Qualifications to become a justice although not spelled out immediately became obvious. From the beginning, justices have all been lawyers and most have pursued legal and political careers prior to serving the Court. The attainment of a high position in government or the legal profession is also beneficial as they lend credibility for the consideration. Some justices however chose a different path that began with private practice followed by at some point by elevation to high administrative or judicial positions.

The Constitution requires that members of the Supreme Court be nominated by the president and confirmed by a majority of the Senate. The selection of a Supreme Court justice begins with the creation of a vacancy, when a member dies or steps down. When a vacancy occurs, the president makes a nomination, which must be confirmed by a majority of the voting in the Senate. If the Senate is in recess, the president may make a "recess appointment" that becomes effective immediately. The Senate still possesses the power to vote on the appointee's confirmation when it returns from recess. Although it is possible, it is difficult, according to Baum (1992), to reject someone who is already sitting on the Court (p. 31).

Selecting a justice is not as simple as described however. There are numerous individuals and groups that seek to influence the president and the Senate including the American Bar Association and the legal community in general, non-legal interest groups, current members of the Supreme Court and of course, the potential justices themselves. There is a great deal of external pressure that limits the president's options. The president, however, must recognize the importance of the Court and of its membership. Many believe that most presidents give nominations to the Supreme Court a degree of personal attention that is paralleled only by that given to Cabinet appointments (Baum, 1992, p 39).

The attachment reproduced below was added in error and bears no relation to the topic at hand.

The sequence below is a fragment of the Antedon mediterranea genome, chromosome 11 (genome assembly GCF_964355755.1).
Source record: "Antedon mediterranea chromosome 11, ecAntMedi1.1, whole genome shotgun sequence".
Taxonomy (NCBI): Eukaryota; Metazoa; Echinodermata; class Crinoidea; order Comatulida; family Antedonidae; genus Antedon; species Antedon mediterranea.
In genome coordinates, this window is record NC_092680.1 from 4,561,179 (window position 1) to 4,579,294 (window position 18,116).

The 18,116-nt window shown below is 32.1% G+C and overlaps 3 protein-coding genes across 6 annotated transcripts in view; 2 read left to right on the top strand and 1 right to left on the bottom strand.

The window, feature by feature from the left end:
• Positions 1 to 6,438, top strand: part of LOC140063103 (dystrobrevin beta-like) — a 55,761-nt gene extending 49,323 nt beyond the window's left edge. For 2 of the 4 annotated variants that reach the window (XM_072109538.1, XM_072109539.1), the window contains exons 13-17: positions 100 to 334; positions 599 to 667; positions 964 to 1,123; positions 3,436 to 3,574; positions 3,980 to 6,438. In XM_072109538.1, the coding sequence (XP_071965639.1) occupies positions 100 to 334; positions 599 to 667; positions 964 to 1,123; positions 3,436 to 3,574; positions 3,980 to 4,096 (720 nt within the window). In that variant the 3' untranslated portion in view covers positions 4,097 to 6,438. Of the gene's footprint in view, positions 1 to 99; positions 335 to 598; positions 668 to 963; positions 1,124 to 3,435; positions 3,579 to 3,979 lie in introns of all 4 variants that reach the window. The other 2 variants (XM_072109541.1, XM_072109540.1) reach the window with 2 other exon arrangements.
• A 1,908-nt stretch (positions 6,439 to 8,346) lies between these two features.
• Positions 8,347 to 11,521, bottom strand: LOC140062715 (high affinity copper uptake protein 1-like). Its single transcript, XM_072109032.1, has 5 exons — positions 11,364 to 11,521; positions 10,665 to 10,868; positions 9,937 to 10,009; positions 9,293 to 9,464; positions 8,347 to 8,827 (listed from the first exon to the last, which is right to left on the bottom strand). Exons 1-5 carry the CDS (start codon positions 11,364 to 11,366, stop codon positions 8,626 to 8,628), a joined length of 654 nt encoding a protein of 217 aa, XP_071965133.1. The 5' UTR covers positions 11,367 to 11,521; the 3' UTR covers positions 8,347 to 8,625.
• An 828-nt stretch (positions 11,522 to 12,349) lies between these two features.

The president usually chooses the nominees carefully to minimize the possibility that the justice will veer far from the administration's own agenda after confirmation. He seeks to appoint justices from their own political party, and those who share their political and philosophical views. Selections by the president may be based on competence and ethics, policy preferences, reward to political and personal associates and the pursuit of future political support. More importantly, the individual chosen must be a nominee with strong chances for Senate confirmation. The single most important factor shaping the Courts policies at any given time is clearly the identity of its members. Supreme Court policies are primarily a product of justices' preferences and change will come easily through the replacement of one justice with a successor who has different preferences (Baum, 1992, p. 155).

In 1925, nominees began